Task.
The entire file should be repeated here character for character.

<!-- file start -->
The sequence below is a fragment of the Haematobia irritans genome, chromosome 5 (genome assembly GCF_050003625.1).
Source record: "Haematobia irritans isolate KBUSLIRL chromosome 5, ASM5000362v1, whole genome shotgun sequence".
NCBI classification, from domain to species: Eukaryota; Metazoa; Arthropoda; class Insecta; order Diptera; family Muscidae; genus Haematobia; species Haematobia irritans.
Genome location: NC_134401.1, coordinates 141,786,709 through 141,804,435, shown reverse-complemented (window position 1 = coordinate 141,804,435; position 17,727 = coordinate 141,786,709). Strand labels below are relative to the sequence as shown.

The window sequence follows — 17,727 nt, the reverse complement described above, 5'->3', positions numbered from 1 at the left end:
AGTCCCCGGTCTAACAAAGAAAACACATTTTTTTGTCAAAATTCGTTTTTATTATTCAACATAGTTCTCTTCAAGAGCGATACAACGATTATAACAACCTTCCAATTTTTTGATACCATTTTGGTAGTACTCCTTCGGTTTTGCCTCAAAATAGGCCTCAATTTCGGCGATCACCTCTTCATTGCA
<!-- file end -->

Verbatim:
The sequence below is a fragment of the Haematobia irritans genome, chromosome 5 (genome assembly GCF_050003625.1).
Source record: "Haematobia irritans isolate KBUSLIRL chromosome 5, ASM5000362v1, whole genome shotgun sequence".
NCBI classification, from domain to species: Eukaryota; Metazoa; Arthropoda; class Insecta; order Diptera; family Muscidae; genus Haematobia; species Haematobia irritans.
Genome location: NC_134401.1, coordinates 141,786,709 through 141,804,435, shown reverse-complemented (window position 1 = coordinate 141,804,435; position 17,727 = coordinate 141,786,709). Strand labels below are relative to the sequence as shown.

The window sequence follows — 17,727 nt, the reverse complement described above, 5'->3', positions numbered from 1 at the left end:
AGTCCCCGGTCTAACAAAGAAAACACATTTTTTTGTCAAAATTCGTTTTTATTATTCAACATAGTTCTCTTCAAGAGCGATACAACGATTATAACAACCTTCCAATTTTTTGATACCATTTTGGTAGTACTCCTTCGGTTTTGCCTCAAAATAGGCCTCAATTTCGGCGATCACCTCTTCATTGCA